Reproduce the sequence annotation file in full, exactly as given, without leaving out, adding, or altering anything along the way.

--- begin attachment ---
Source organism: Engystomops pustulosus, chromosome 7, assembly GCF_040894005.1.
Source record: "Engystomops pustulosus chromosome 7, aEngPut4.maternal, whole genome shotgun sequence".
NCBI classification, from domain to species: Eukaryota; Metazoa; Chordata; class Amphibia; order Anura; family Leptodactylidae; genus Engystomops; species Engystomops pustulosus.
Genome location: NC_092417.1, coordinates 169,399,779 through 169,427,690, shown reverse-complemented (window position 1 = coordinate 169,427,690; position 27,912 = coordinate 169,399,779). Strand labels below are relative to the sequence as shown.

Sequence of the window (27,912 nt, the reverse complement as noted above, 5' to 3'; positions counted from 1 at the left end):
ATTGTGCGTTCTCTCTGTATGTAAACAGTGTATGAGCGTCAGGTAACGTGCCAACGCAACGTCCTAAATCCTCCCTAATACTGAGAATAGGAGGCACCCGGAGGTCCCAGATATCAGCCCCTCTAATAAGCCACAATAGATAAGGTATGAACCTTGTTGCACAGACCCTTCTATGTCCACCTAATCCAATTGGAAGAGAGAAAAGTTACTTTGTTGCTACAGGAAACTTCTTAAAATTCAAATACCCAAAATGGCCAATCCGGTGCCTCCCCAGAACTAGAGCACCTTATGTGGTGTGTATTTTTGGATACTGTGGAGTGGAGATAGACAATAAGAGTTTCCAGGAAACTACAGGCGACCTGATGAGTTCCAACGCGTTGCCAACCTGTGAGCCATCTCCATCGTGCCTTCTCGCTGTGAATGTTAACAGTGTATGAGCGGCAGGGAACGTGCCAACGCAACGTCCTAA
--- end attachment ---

Source organism: Engystomops pustulosus, chromosome 7, assembly GCF_040894005.1.
Source record: "Engystomops pustulosus chromosome 7, aEngPut4.maternal, whole genome shotgun sequence".
NCBI classification, from domain to species: Eukaryota; Metazoa; Chordata; class Amphibia; order Anura; family Leptodactylidae; genus Engystomops; species Engystomops pustulosus.
Genome location: NC_092417.1, coordinates 169,399,779 through 169,427,690, shown reverse-complemented (window position 1 = coordinate 169,427,690; position 27,912 = coordinate 169,399,779). Strand labels below are relative to the sequence as shown.

Sequence of the window (27,912 nt, the reverse complement as noted above, 5' to 3'; positions counted from 1 at the left end):
ATTGTGCGTTCTCTCTGTATGTAAACAGTGTATGAGCGTCAGGTAACGTGCCAACGCAACGTCCTAAATCCTCCCTAATACTGAGAATAGGAGGCACCCGGAGGTCCCAGATATCAGCCCCTCTAATAAGCCACAATAGATAAGGTATGAACCTTGTTGCACAGACCCTTCTATGTCCACCTAATCCAATTGGAAGAGAGAAAAGTTACTTTGTTGCTACAGGAAACTTCTTAAAATTCAAATACCCAAAATGGCCAATCCGGTGCCTCCCCAGAACTAGAGCACCTTATGTGGTGTGTATTTTTGGATACTGTGGAGTGGAGATAGACAATAAGAGTTTCCAGGAAACTACAGGCGACCTGATGAGTTCCAACGCGTTGCCAACCTGTGAGCCATCTCCATCGTGCCTTCTCGCTGTGAATGTTAACAGTGTATGAGCGGCAGGGAACGTGCCAACGCAACGTCCTAA